Family

My Pregnancy Story and How I Found New Perspective

My husband and I were married for seven months when we decided to have a baby. Well, I shouldn’t say “we”, it was more of a “me” decision, then constant nagging on my part until my poor husband agreed. He loves babies, it was just not a good time for us at the moment, and he wanted   to wait. I, on the other hand, believed that there will never be a perfect moment to have a baby, so I might as well have one now. I was incredibly excited about the idea of becoming pregnant, and did everything in my power to make it happen. I was one of those women who wanted to get pregnant as soon as possible. I am talking about laying on my back and keeping my legs up Phoebe style (this is a Friends reference. I love that show).

The day I found out I was pregnant, was one of the happiest days of my life. I came home and told my husband about it immediately. I was so excited that I did not even stop to think of ways to surprise him. I just blurted it out. After ten minutes or so of silence and shock, he got happy about it, and then we proceeded to tell our parents and family members. Yup, you guessed. I cannot keep my mouth shut when I am excited.

My pregnancy was very smooth sailing for the first seven months. Both my doctor and I were surprised because I had four uterine fibroids, which were larger than the baby, and was considered high risk pregnant. I had no pregnancy symptoms or side effects such as morning sickness, low energy. I worked full time during most of my pregnancy, and the stress of my job did not impact negatively on my baby. However, my last trimester is when things became complicated. This is usually the case for most women, as during these last three months our babies grow exponentially, and everything becomes problematic, even breathing becomes a challenge. My biggest problem was becoming lightheaded and passing out. One time I passed out at work in the hallway while I was walking to the bathroom. Thankfully one of my male coworkers was in close proximity at the time, and noticed that I am not looking too good, so he rushed to me, and caught me as I was falling down. I will forever be grateful to this person for saving me that day.

Since lightheadedness and fainting became usual occurrences, I could not continue to work anymore, and had to take my disability leave earlier than I planned. I mean can you imagine me in front of the judge in court, then pass out in the middle of an argument? Not professional at all. I was home most of the time, since I did not want to risk driving by myself either. I pretty much watched Friends on Netflix 24/7, since I could not sleep due to back pain. To add insult to injury, I was gigantic during my pregnancy due to my fibroids. At three months pregnant, most women don’t even show any belly, but I looked seven months pregnant at the end of my first trimester. My husband lovingly dubbed me his “blue whale.”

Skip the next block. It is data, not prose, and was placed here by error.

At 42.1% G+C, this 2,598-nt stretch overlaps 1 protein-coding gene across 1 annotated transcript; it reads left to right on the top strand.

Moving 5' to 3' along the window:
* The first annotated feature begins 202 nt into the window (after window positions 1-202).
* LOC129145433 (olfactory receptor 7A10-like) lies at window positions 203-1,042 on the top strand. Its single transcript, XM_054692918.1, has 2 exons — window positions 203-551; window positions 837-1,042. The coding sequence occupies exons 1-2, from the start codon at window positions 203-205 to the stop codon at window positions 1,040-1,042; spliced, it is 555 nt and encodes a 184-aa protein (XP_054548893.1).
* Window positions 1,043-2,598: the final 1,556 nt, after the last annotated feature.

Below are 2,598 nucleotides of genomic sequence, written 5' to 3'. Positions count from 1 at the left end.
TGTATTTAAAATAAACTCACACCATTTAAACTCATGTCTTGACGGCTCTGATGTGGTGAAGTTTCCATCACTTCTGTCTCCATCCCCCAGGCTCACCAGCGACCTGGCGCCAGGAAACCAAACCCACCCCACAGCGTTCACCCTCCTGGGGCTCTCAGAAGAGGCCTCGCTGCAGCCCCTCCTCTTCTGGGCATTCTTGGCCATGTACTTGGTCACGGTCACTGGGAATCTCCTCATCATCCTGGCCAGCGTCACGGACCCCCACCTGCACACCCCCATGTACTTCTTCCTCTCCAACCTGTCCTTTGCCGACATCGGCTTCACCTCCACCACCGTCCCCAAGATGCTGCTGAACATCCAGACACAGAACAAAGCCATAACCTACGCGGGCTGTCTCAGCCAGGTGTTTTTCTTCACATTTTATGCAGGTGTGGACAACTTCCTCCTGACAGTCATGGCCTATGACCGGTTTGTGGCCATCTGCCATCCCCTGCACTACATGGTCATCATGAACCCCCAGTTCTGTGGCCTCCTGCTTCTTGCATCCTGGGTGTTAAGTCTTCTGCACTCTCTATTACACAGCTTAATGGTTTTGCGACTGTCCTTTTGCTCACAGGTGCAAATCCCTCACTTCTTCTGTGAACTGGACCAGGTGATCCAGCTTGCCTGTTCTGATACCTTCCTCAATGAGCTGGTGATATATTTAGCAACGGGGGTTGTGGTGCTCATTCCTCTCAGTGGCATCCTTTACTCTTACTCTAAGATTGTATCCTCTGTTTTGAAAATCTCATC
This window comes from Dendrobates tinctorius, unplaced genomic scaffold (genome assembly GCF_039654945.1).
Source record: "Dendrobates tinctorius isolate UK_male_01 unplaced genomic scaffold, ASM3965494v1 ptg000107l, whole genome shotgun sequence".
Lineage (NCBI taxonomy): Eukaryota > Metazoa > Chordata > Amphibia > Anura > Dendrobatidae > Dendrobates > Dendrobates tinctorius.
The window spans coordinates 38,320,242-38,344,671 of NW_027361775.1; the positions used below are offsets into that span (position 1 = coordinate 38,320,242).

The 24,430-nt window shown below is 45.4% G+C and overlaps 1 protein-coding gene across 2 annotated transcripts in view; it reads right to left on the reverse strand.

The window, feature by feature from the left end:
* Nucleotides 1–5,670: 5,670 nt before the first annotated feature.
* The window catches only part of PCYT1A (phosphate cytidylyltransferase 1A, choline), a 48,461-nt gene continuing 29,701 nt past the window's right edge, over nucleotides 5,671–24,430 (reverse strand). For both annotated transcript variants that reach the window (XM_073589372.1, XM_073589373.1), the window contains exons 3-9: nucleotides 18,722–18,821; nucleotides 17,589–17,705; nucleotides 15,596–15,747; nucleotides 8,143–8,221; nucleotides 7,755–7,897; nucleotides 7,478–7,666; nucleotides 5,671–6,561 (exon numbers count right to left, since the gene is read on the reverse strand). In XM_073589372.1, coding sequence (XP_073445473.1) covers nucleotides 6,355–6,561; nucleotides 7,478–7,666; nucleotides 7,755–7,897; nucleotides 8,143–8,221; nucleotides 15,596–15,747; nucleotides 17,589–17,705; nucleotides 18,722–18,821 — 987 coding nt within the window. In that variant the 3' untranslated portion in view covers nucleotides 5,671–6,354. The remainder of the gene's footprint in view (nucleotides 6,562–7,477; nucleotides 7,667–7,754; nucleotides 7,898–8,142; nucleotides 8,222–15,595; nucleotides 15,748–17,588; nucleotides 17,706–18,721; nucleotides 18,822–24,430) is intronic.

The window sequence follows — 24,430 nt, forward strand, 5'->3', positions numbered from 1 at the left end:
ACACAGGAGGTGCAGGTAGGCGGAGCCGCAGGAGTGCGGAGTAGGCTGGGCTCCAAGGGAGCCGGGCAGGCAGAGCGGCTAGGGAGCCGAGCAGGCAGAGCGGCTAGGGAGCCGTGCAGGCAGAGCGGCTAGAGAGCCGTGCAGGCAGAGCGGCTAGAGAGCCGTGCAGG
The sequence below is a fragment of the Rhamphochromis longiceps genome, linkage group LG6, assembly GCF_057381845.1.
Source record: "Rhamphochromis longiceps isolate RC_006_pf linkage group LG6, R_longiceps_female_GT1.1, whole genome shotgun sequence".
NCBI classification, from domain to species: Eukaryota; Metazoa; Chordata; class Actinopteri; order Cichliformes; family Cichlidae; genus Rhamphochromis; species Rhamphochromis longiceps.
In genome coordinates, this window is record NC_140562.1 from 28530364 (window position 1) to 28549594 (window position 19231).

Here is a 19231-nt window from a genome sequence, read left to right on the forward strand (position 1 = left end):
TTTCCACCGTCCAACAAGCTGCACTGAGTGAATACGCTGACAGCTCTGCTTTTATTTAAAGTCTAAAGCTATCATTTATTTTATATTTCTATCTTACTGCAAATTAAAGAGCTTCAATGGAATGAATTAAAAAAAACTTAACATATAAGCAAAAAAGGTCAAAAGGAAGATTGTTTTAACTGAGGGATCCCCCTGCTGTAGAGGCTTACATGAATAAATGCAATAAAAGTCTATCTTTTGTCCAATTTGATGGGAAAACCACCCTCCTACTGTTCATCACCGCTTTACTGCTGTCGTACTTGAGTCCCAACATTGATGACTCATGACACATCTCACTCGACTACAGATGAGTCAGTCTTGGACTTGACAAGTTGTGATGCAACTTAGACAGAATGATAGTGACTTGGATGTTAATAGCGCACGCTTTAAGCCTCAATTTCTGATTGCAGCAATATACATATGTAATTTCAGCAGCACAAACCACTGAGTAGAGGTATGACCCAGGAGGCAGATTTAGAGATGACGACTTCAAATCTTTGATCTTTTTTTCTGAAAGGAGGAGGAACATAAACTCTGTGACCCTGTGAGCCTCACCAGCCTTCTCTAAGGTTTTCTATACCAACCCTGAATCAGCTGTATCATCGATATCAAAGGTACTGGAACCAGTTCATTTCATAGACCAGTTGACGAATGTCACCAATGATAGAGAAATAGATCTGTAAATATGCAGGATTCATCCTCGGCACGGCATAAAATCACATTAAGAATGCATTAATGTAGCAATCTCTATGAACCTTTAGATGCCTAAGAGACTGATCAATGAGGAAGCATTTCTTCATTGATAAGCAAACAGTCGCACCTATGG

I had another realization towards the end of my term-I cannot control everything, and no matter how much I plan, things will turn out the way they do regardless. For as long as I remember, giving natural birth vaginally and without epidural has been something that I wanted for myself. Call me crazy, but I wanted very much to experience going into labor, the pain, before I hold my little one in my arms. My way of thinking back then was that I have to earn my baby. I have discussed with my doctor at length that I was not interested in c-section, and wanted vaginal birth. Thankfully, my ob-gyn was old school, and he did prefer vaginal delivery to c-section, so he never pushed me. However, at my 38-week check up, he notified me that vaginal delivery is out of the question because one of my large fibroids is covering the cervix (the place where baby is supposed to come down from.) Moreover, because my fibroids grew in size, it was not a good idea to wait until I was full term. Therefore, my doctor scheduled me for next day c-section. It took me a long time to come to terms with this decision. Obviously, my baby’s safety was the most important aspect to me. Therefore, I had my c-section, and delivered a healthy baby boy. However, I felt cheated. I actually cried because my doctor said that I should never attempt vaginal delivery for following pregnancies either. It took me some time to come to grips with it, but when I did, I wanted to slap myself. What was I thinking? I had a healthy, beautiful baby, and instead of being overjoyed about it, I was upset about the method I gave birth. From this point on, I developed a different perspective. I was a mother, I was fortunate enough to become a mother without medical intervention. The only feeling I allowed myself to feel was joy.

I know I was not alone in my way of thinking. There are to this day prejudices out there, even among us women. Some of us think giving birth vaginally means that woman is stronger, and a real mother. While others think that having epidural shot is a sign of weakness. This is an outdated and frankly ridiculous line of thinking. Being a good mother is not even about giving birth. Being a good mother is about how you care for your little one after birth.

I want to hear about your pregnancy stories and experiences. Did you have a birth plan? Did everything go according to your plan?

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